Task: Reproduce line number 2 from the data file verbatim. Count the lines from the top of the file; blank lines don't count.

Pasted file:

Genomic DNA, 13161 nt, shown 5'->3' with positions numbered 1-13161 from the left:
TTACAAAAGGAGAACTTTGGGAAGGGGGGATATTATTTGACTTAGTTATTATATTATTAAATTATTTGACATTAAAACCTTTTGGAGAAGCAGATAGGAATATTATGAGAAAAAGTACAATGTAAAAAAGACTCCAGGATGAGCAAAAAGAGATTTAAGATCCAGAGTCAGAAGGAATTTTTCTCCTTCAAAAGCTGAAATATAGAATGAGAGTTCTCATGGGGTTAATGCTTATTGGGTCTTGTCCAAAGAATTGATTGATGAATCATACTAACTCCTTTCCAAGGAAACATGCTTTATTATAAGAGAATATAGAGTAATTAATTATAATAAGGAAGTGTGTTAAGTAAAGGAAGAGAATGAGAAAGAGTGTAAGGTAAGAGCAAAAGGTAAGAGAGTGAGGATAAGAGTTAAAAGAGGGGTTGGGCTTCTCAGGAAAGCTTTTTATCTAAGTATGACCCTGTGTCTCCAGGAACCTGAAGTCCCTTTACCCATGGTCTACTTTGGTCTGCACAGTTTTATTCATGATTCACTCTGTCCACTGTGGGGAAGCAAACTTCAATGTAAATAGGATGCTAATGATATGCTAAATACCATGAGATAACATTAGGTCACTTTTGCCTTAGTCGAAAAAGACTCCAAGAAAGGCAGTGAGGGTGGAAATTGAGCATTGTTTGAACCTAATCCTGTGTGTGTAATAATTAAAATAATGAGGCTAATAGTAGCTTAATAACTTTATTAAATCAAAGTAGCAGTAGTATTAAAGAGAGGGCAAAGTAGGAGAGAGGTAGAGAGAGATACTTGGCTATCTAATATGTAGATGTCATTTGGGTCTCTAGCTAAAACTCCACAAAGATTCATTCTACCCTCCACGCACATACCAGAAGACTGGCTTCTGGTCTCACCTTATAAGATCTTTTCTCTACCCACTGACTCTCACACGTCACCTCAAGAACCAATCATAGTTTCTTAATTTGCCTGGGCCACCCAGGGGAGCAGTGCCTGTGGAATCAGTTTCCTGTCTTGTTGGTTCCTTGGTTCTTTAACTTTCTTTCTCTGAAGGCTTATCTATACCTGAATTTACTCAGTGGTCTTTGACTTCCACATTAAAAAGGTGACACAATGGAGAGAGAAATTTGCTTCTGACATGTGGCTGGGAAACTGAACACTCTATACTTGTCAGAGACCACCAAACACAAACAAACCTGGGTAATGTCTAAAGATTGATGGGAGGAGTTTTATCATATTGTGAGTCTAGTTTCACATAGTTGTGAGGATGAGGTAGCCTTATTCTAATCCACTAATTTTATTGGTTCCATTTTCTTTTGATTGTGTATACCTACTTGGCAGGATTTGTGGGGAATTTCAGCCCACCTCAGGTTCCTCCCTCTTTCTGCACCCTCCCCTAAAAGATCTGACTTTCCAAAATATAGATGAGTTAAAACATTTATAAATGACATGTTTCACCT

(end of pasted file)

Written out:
TTACAAAAGGAGAACTTTGGGAAGGGGGGATATTATTTGACTTAGTTATTATATTATTAAATTATTTGACATTAAAACCTTTTGGAGAAGCAGATAGGAATATTATGAGAAAAAGTACAATGTAAAAAAGACTCCAGGATGAGCAAAAAGAGATTTAAGATCCAGAGTCAGAAGGAATTTTTCTCCTTCAAAAGCTGAAATATAGAATGAGAGTTCTCATGGGGTTAATGCTTATTGGGTCTTGTCCAAAGAATTGATTGATGAATCATACTAACTCCTTTCCAAGGAAACATGCTTTATTATAAGAGAATATAGAGTAATTAATTATAATAAGGAAGTGTGTTAAGTAAAGGAAGAGAATGAGAAAGAGTGTAAGGTAAGAGCAAAAGGTAAGAGAGTGAGGATAAGAGTTAAAAGAGGGGTTGGGCTTCTCAGGAAAGCTTTTTATCTAAGTATGACCCTGTGTCTCCAGGAACCTGAAGTCCCTTTACCCATGGTCTACTTTGGTCTGCACAGTTTTATTCATGATTCACTCTGTCCACTGTGGGGAAGCAAACTTCAATGTAAATAGGATGCTAATGATATGCTAAATACCATGAGATAACATTAGGTCACTTTTGCCTTAGTCGAAAAAGACTCCAAGAAAGGCAGTGAGGGTGGAAATTGAGCATTGTTTGAACCTAATCCTGTGTGTGTAATAATTAAAATAATGAGGCTAATAGTAGCTTAATAACTTTATTAAATCAAAGTAGCAGTAGTATTAAAGAGAGGGCAAAGTAGGAGAGAGGTAGAGAGAGATACTTGGCTATCTAATATGTAGATGTCATTTGGGTCTCTAGCTAAAACTCCACAAAGATTCATTCTACCCTCCACGCACATACCAGAAGACTGGCTTCTGGTCTCACCTTATAAGATCTTTTCTCTACCCACTGACTCTCACACGTCACCTCAAGAACCAATCATAGTTTCTTAATTTGCCTGGGCCACCCAGGGGAGCAGTGCCTGTGGAATCAGTTTCCTGTCTTGTTGGTTCCTTGGTTCTTTAACTTTCTTTCTCTGAAGGCTTATCTATACCTGAATTTACTCAGTGGTCTTTGACTTCCACATTAAAAAGGTGACACAATGGAGAGAGAAATTTGCTTCTGACATGTGGCTGGGAAACTGAACACTCTATACTTGTCAGAGACCACCAAACACAAACAAACCTGGGTAATGTCTAAAGATTGATGGGAGGAGTTTTATCATATTGTGAGTCTAGTTTCACATAGTTGTGAGGATGAGGTAGCCTTATTCTAATCCACTAATTTTATTGGTTCCATTTTCTTTTGATTGTGTATACCTACTTGGCAGGATTTGTGGGGAATTTCAGCCCACCTCAGGTTCCTCCCTCTTTCTGCACCCTCCCCTAAAAGATCTGACTTTCCAAAATATAGATGAGTTAAAACATTTATAAATGACATGTTTCACCT